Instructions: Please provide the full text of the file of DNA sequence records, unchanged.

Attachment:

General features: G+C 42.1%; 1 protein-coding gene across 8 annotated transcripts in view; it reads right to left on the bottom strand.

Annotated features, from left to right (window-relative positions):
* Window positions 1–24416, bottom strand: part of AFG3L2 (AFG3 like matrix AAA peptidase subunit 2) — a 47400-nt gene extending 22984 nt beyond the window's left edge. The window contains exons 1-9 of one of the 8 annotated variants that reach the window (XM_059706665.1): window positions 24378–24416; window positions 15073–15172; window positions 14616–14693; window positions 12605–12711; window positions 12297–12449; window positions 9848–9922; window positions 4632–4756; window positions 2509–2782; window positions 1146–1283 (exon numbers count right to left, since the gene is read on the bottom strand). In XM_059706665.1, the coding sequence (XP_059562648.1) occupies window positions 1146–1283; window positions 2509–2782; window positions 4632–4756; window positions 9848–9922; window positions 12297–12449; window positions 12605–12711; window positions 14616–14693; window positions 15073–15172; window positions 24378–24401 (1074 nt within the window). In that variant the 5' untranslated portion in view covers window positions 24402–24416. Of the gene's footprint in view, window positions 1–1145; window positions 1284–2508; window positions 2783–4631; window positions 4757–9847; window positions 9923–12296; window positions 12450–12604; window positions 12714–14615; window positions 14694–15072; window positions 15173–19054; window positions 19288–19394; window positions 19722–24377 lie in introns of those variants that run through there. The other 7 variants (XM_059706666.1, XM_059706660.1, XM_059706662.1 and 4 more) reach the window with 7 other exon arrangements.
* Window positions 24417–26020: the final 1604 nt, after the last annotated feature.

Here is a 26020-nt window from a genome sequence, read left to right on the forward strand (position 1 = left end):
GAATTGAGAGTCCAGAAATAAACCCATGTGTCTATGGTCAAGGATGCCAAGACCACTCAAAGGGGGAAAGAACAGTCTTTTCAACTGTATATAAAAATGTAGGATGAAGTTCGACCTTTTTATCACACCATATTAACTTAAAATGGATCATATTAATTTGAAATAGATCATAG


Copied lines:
General features: G+C 42.1%; 1 protein-coding gene across 8 annotated transcripts in view; it reads right to left on the bottom strand.

Annotated features, from left to right (window-relative positions):
* Window positions 1–24416, bottom strand: part of AFG3L2 (AFG3 like matrix AAA peptidase subunit 2) — a 47400-nt gene extending 22984 nt beyond the window's left edge. The window contains exons 1-9 of one of the 8 annotated variants that reach the window (XM_059706665.1): window positions 24378–24416; window positions 15073–15172; window positions 14616–14693; window positions 12605–12711; window positions 12297–12449; window positions 9848–9922; window positions 4632–4756; window positions 2509–2782; window positions 1146–1283 (exon numbers count right to left, since the gene is read on the bottom strand). In XM_059706665.1, the coding sequence (XP_059562648.1) occupies window positions 1146–1283; window positions 2509–2782; window positions 4632–4756; window positions 9848–9922; window positions 12297–12449; window positions 12605–12711; window positions 14616–14693; window positions 15073–15172; window positions 24378–24401 (1074 nt within the window). In that variant the 5' untranslated portion in view covers window positions 24402–24416. Of the gene's footprint in view, window positions 1–1145; window positions 1284–2508; window positions 2783–4631; window positions 4757–9847; window positions 9923–12296; window positions 12450–12604; window positions 12714–14615; window positions 14694–15072; window positions 15173–19054; window positions 19288–19394; window positions 19722–24377 lie in introns of those variants that run through there. The other 7 variants (XM_059706666.1, XM_059706660.1, XM_059706662.1 and 4 more) reach the window with 7 other exon arrangements.
* Window positions 24417–26020: the final 1604 nt, after the last annotated feature.

Here is a 26020-nt window from a genome sequence, read left to right on the forward strand (position 1 = left end):
GAATTGAGAGTCCAGAAATAAACCCATGTGTCTATGGTCAAGGATGCCAAGACCACTCAAAGGGGGAAAGAACAGTCTTTTCAACTGTATATAAAAATGTAGGATGAAGTTCGACCTTTTTATCACACCATATTAACTTAAAATGGATCATATTAATTTGAAATAGATCATAG